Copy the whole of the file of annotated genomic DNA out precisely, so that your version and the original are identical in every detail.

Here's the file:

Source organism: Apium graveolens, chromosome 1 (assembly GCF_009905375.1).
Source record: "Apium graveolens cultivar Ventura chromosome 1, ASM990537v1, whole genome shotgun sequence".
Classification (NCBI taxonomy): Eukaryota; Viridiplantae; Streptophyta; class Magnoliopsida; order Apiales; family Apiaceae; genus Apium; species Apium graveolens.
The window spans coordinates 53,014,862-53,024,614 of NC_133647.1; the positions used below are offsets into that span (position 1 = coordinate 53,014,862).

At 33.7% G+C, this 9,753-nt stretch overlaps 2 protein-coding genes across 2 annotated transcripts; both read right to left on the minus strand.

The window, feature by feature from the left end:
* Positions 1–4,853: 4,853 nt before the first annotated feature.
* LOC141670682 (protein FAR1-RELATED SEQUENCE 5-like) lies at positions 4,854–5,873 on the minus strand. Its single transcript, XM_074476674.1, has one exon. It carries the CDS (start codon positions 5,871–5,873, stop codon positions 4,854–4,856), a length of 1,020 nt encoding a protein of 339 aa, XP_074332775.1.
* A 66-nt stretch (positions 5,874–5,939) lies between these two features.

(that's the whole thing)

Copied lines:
Source organism: Apium graveolens, chromosome 1 (assembly GCF_009905375.1).
Source record: "Apium graveolens cultivar Ventura chromosome 1, ASM990537v1, whole genome shotgun sequence".
Classification (NCBI taxonomy): Eukaryota; Viridiplantae; Streptophyta; class Magnoliopsida; order Apiales; family Apiaceae; genus Apium; species Apium graveolens.
The window spans coordinates 53,014,862-53,024,614 of NC_133647.1; the positions used below are offsets into that span (position 1 = coordinate 53,014,862).

At 33.7% G+C, this 9,753-nt stretch overlaps 2 protein-coding genes across 2 annotated transcripts; both read right to left on the minus strand.

The window, feature by feature from the left end:
* Positions 1–4,853: 4,853 nt before the first annotated feature.
* LOC141670682 (protein FAR1-RELATED SEQUENCE 5-like) lies at positions 4,854–5,873 on the minus strand. Its single transcript, XM_074476674.1, has one exon. It carries the CDS (start codon positions 5,871–5,873, stop codon positions 4,854–4,856), a length of 1,020 nt encoding a protein of 339 aa, XP_074332775.1.
* A 66-nt stretch (positions 5,874–5,939) lies between these two features.